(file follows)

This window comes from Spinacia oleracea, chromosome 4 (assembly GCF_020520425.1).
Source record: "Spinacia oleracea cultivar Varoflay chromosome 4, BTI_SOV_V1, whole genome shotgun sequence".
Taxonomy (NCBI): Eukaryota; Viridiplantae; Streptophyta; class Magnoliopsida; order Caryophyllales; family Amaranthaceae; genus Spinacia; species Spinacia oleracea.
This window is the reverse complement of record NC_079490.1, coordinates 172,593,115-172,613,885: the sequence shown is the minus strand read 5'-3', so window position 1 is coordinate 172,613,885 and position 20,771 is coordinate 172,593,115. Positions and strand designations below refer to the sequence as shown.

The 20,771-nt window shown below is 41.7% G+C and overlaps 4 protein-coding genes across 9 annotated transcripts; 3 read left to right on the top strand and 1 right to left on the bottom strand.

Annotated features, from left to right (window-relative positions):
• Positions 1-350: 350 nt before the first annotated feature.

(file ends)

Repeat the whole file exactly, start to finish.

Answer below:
This window comes from Spinacia oleracea, chromosome 4 (assembly GCF_020520425.1).
Source record: "Spinacia oleracea cultivar Varoflay chromosome 4, BTI_SOV_V1, whole genome shotgun sequence".
Taxonomy (NCBI): Eukaryota; Viridiplantae; Streptophyta; class Magnoliopsida; order Caryophyllales; family Amaranthaceae; genus Spinacia; species Spinacia oleracea.
This window is the reverse complement of record NC_079490.1, coordinates 172,593,115-172,613,885: the sequence shown is the minus strand read 5'-3', so window position 1 is coordinate 172,613,885 and position 20,771 is coordinate 172,593,115. Positions and strand designations below refer to the sequence as shown.

The 20,771-nt window shown below is 41.7% G+C and overlaps 4 protein-coding genes across 9 annotated transcripts; 3 read left to right on the top strand and 1 right to left on the bottom strand.

Annotated features, from left to right (window-relative positions):
• Positions 1-350: 350 nt before the first annotated feature.